Dec/Jan 2009-2010 home page


Tree Talk Among Neighbors
Linda Rock | Zapo Street

Graphic Art Olson

Our Zapo St. neighborhood meets regularly to coordinate tree trimming to enhance everybody’s views. Almost 20 years ago, about a dozen families got together to negotiate which views they would like opened up, along with privacy, aesthetics and other concerns. Some people had trees in their view corridor they wanted thinned, others had trees that affected other peoples’ views, some had both. We all agreed on who benefitted from each tree thinned and shared the cost accordingly.

Initially people were cautious. Andy McCracken has done most of the work and has done a wonderful job of building trust by understanding everyone’s concerns and cutting only what he says he will cut. Gradually, everyone has become more comfortable with the process. It is a process built on goodwill and is imperfect at best. Some of those whose trees are being thinned don’t benefit directly and have to deal with inconvenience and a tendency to feel something is being taken away from them. They agree, mostly out of consideration for their neighbors. It’s also possible for people to benefit without sharing the cost although it becomes clear to the group who is doing their fair share. Some people are exceptionally willing to accommodate their neighbors, even if it means putting up with some inconvenience or compromising their tree’s aesthetics. Rarely does a neighbor refuse to participate at all. A neighbor may resist allowing their trees trimmed even while demanding a grand view from their downhill neighbors. Overall our experience has been good and, as a result, many of us enjoy improved views and have been able to share the cost.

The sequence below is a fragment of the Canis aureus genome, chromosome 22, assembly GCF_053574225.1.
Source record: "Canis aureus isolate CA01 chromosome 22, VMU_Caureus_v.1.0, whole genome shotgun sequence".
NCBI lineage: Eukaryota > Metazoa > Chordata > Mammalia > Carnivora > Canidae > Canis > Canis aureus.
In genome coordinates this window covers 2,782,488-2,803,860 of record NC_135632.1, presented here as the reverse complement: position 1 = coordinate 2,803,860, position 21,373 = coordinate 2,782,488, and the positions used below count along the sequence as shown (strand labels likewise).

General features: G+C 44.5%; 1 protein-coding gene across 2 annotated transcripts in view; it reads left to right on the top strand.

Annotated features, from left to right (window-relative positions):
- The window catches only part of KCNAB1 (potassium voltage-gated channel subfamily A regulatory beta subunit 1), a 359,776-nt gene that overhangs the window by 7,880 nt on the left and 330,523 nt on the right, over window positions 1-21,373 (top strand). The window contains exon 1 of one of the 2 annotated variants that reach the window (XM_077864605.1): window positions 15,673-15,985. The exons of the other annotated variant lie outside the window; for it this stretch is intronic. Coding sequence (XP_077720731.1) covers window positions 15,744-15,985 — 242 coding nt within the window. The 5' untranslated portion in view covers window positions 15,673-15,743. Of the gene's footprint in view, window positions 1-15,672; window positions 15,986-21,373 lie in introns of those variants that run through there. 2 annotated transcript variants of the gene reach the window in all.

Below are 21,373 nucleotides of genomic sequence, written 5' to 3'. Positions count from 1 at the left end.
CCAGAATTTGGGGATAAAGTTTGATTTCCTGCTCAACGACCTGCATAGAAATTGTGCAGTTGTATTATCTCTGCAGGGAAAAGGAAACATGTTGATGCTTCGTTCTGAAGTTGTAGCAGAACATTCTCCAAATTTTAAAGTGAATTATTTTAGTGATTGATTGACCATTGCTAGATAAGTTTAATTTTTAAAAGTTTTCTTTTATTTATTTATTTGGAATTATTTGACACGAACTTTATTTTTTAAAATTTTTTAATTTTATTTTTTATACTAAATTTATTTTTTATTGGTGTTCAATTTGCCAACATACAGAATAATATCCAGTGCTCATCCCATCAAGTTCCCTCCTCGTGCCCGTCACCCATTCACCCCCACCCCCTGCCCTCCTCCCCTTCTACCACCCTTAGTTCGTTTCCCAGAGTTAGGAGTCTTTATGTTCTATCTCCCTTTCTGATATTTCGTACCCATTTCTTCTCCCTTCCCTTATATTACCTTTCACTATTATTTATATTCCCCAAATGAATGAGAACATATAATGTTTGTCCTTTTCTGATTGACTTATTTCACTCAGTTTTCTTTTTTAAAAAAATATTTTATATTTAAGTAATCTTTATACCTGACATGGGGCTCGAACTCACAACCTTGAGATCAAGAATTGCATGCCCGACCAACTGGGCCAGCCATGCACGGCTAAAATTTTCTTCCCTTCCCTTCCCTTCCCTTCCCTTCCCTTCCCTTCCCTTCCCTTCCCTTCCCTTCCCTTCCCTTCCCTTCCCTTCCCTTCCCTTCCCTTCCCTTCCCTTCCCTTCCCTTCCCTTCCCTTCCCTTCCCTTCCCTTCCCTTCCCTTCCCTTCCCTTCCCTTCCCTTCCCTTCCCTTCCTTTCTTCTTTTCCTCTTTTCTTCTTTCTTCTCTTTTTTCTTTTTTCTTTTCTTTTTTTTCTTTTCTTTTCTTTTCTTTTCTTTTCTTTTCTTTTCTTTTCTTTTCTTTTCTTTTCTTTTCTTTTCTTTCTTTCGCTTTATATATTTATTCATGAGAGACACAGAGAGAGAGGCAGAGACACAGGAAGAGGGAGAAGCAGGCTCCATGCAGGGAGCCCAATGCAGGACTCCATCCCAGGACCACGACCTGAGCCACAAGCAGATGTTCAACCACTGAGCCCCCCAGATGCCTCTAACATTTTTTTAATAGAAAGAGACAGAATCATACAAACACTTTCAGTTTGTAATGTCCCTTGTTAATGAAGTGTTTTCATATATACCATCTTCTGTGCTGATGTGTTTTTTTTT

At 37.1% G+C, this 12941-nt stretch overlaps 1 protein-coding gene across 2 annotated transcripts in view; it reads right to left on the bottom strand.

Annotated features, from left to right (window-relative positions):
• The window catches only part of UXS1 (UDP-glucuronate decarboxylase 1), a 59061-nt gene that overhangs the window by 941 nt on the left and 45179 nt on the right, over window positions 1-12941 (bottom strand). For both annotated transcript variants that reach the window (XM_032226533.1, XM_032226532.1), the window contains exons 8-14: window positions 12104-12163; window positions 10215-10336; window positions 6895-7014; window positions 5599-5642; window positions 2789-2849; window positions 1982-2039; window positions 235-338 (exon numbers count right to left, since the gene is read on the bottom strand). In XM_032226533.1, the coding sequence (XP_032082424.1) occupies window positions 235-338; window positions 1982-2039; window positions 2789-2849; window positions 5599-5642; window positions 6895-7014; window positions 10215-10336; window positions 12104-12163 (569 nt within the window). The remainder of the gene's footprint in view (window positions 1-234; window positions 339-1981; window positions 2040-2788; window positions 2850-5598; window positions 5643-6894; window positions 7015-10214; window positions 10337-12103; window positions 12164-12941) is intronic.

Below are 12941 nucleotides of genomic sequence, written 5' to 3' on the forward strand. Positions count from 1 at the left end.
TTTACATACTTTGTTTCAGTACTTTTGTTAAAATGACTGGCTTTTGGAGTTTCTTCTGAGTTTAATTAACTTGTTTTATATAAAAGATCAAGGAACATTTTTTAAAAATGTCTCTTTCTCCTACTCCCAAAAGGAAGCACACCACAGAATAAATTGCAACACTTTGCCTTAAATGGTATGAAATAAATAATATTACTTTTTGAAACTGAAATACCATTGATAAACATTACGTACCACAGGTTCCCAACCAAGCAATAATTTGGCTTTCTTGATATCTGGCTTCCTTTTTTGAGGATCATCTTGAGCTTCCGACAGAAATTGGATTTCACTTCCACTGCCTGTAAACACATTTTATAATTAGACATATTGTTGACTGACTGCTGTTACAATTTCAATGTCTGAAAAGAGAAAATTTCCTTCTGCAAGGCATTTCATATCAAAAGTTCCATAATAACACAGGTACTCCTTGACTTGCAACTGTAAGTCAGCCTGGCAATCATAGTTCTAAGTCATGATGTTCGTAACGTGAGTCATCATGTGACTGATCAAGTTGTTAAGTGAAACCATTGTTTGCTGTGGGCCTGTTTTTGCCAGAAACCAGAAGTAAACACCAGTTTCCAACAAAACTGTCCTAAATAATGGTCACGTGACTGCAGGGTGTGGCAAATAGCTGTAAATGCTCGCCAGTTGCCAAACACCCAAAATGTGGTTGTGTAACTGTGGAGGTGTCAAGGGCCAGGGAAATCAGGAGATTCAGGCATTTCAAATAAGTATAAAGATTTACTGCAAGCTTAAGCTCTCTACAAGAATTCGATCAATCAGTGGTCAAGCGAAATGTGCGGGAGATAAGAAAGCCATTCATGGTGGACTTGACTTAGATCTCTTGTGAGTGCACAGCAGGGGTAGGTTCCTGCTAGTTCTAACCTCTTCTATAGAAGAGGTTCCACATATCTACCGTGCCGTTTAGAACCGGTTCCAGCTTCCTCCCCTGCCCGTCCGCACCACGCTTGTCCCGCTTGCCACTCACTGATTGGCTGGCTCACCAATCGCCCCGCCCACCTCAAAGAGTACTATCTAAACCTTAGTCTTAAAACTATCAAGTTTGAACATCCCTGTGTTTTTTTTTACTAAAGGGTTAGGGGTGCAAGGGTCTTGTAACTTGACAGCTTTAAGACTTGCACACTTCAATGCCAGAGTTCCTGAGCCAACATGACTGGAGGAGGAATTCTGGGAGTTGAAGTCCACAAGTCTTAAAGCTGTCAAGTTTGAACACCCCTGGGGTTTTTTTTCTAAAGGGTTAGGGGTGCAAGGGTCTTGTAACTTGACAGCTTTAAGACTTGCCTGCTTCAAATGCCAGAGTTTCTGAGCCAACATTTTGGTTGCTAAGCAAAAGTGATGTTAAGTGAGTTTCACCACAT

For those of you who are watching your views erode with each passing year, I would encourage you to initiate a discussion with your neighbors. Go carefully and don’t be demanding. Allow a group dynamic to evolve and model compromise. Don’t make anyone feel criticized. As you get a core group of “givers” they will provide an example to others. After the tree trimming, if you get a slightly better view be grateful to the people below even if your view could have been better. Remember this is a process. The more times you do it, the easier it will get, and the more people will give as they realize that trees grow back and there is a value in maintaining the goodwill of your neighbors.



© 2007-2015 Del Mar Community Alliance, Inc.  All rights reserved.